Tissue Renewal and Repair Regeneration,Healing & Fibrosis Prof.Dr.Ferda ÖZKAN
The body's ability to replace injured or dead cells and to repair tissues after inflammation is critical to survival. • The repair of tissue can be broadly separated into two processes, regeneration and healing .
Regeneration refers to growth of cells and tissues to replace lost structures. Regeneration requires an intact connective tissue scaffold.
Healing is a response to tissue injury, and represents an attempt to restore integrity to an injured tissue. It is a tissue response: (1) to a wound (commonly in the skin), (2) to inflammatory processes in internal organs, (3) to cell necrosis in organs incapable of regeneration.
Healing consists of variable proportions of two distinct processes-regeneration, and the laying down of fibrous tissue, or scar formation. • Healing with scar formation occurs if the extracellular matrix (ECM) framework is damaged, causing alterations of the tissue architecture.
Extracellular Matrix • Cells grow, move, and differentiate in intimate contact with macromolecules outside the cell that constitute the ECM. • The ECM is secreted locally and assembles into a network in the spaces surrounding cells
Three groups of macromolecules, which are often physically associated, constitute the ECM: • (1) fibrous structural proteins, such as the collagens and elastins; • (2) a diverse group of adhesive glycoproteins; • (3) proteoglycans and hyaluronic acid.
These macromolecules are present in intercellular junctions and cell surfaces and form two general organizations: • interstitial matrix The interstitial matrix is present in spaces between epithelial, endothelial, and smooth muscle cells and in connective tissue. It consists of fibrillar and nonfibrillar collagen, elastin, fibronectin, proteoglycans, hyaluronate, and other components. • basement membrane (BM). BMs are produced by epithelial and mesenchymal cells and are closely associated with the cell surface. They consist of a network of amorphous nonfibrillar collagen (mostly type IV), laminin, heparan sulfate, proteoglycan, and other glycoproteins.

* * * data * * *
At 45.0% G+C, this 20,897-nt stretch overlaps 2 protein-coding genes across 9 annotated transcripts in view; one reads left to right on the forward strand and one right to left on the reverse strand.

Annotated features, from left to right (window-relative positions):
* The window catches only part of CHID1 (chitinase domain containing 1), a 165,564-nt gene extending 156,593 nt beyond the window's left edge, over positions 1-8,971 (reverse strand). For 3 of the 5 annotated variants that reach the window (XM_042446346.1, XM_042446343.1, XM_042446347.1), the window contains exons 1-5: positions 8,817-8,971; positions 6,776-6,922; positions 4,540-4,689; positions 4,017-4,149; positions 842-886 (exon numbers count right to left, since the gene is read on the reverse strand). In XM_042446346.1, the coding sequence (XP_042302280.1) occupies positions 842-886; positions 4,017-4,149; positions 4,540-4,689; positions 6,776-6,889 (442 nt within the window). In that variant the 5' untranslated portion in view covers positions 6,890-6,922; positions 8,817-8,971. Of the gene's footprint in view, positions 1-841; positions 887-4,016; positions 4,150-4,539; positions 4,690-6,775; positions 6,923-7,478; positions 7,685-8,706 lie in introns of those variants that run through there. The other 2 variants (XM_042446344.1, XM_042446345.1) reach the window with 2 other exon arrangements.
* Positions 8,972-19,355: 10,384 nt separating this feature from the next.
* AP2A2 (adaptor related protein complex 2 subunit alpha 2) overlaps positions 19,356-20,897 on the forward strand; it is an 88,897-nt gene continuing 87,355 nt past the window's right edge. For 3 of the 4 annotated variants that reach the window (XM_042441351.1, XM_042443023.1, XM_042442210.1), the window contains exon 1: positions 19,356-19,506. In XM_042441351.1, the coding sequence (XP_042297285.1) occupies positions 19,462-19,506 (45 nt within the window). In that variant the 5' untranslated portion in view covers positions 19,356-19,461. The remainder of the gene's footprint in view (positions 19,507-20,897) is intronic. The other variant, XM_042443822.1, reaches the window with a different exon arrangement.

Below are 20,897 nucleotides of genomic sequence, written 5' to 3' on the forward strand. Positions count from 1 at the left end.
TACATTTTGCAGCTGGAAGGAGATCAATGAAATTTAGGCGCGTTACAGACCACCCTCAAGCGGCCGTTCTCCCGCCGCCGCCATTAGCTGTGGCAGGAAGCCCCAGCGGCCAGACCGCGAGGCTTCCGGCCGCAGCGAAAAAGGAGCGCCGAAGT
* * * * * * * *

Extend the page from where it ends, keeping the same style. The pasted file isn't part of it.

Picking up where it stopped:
The Extracellular Matrix • Major components • Collagens • Basement membranes • Elastic fibers • Fibronectin • Proteoglycans
The Collagens • Type I: found in skin, bone, and mature scars • Type II: major component of cartilage • Type III: abundant in embryonic and pliable tissues First collagen deposited in wound healing • Type IV: does not form fibers, but associates with laminin and other matrix components, and is exclusively found in basement membranes
Collagen catabolism and collagenase • Mature collagen is slowly remodeled via the action of collagenases • Fibroblasts are the main source of collagenase, although it is also produced by macrophages, epithelial, and endothelial cells • The remodeling process is controlled by the binding of fibronectin and ubiquitous collagenase inhibitors
Basement membranes • All epithelia are separated from the stroma by basement membrane • All vascular endothelial cells are separated from the underlying stroma by a basement membrane, except for the sinusoidal endothelium of the bone marrow, lymphoid organs, and liver • Basement membranes are synthesized by the cells resting on them (epithelia, endothelium) • Contain collagen type IV, laminin, entactin, and heparin sulfate proteoglycan (perlecan).
Elastic fibers • Whereas tensile strength is provided by collagen, elastic fibers provide recoil, and thus tend to be found in the aorta, smaller arteries, skin, lung, and uterus.
Structural glycoproteins • Fibronectin (nectere, to bind) • Binds to collagens, proteoglycans, fibrinogen, fibrin, cell surfaces, bacteria and DNA • One of the first structural molecules deposited during embryonic development, and, by extension, in the early phases of wound healing • Found in tissue and plasma • Synthesized by hepatocytes
Structural glycoproteins • Proteoglycans • Used to be called mucopolysaccharides, but are now properly referred to as glycosaminoglycans • Highly hydrophylic, and form hydrated gels, even at low concentration • Deposited early in embryologic life, and by extension, early in wound healing.
Cell Proliferation • In adult tissues, the size of cell populations is determined by the rates of cell proliferation, differentiation, and death by apoptosis.